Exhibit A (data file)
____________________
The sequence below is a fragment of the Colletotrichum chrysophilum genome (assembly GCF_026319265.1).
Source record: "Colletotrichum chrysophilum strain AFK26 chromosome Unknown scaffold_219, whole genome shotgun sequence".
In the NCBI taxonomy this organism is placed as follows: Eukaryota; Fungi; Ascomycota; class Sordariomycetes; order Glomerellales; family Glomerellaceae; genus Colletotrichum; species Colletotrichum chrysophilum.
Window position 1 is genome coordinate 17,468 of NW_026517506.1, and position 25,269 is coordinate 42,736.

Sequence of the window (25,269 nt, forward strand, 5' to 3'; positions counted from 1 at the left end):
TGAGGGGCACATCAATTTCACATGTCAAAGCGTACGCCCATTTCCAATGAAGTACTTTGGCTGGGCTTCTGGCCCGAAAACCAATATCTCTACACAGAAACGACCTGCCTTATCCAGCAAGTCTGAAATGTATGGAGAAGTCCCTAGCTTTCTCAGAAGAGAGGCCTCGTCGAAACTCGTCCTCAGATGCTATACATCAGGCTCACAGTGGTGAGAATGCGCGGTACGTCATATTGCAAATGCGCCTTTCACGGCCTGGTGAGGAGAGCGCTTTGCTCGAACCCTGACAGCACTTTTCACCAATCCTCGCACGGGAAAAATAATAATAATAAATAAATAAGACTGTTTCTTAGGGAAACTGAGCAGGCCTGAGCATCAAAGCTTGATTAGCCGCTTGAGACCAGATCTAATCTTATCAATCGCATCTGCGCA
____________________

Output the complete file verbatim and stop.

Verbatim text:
The sequence below is a fragment of the Colletotrichum chrysophilum genome (assembly GCF_026319265.1).
Source record: "Colletotrichum chrysophilum strain AFK26 chromosome Unknown scaffold_219, whole genome shotgun sequence".
In the NCBI taxonomy this organism is placed as follows: Eukaryota; Fungi; Ascomycota; class Sordariomycetes; order Glomerellales; family Glomerellaceae; genus Colletotrichum; species Colletotrichum chrysophilum.
Window position 1 is genome coordinate 17,468 of NW_026517506.1, and position 25,269 is coordinate 42,736.

Sequence of the window (25,269 nt, forward strand, 5' to 3'; positions counted from 1 at the left end):
TGAGGGGCACATCAATTTCACATGTCAAAGCGTACGCCCATTTCCAATGAAGTACTTTGGCTGGGCTTCTGGCCCGAAAACCAATATCTCTACACAGAAACGACCTGCCTTATCCAGCAAGTCTGAAATGTATGGAGAAGTCCCTAGCTTTCTCAGAAGAGAGGCCTCGTCGAAACTCGTCCTCAGATGCTATACATCAGGCTCACAGTGGTGAGAATGCGCGGTACGTCATATTGCAAATGCGCCTTTCACGGCCTGGTGAGGAGAGCGCTTTGCTCGAACCCTGACAGCACTTTTCACCAATCCTCGCACGGGAAAAATAATAATAATAAATAAATAAGACTGTTTCTTAGGGAAACTGAGCAGGCCTGAGCATCAAAGCTTGATTAGCCGCTTGAGACCAGATCTAATCTTATCAATCGCATCTGCGCA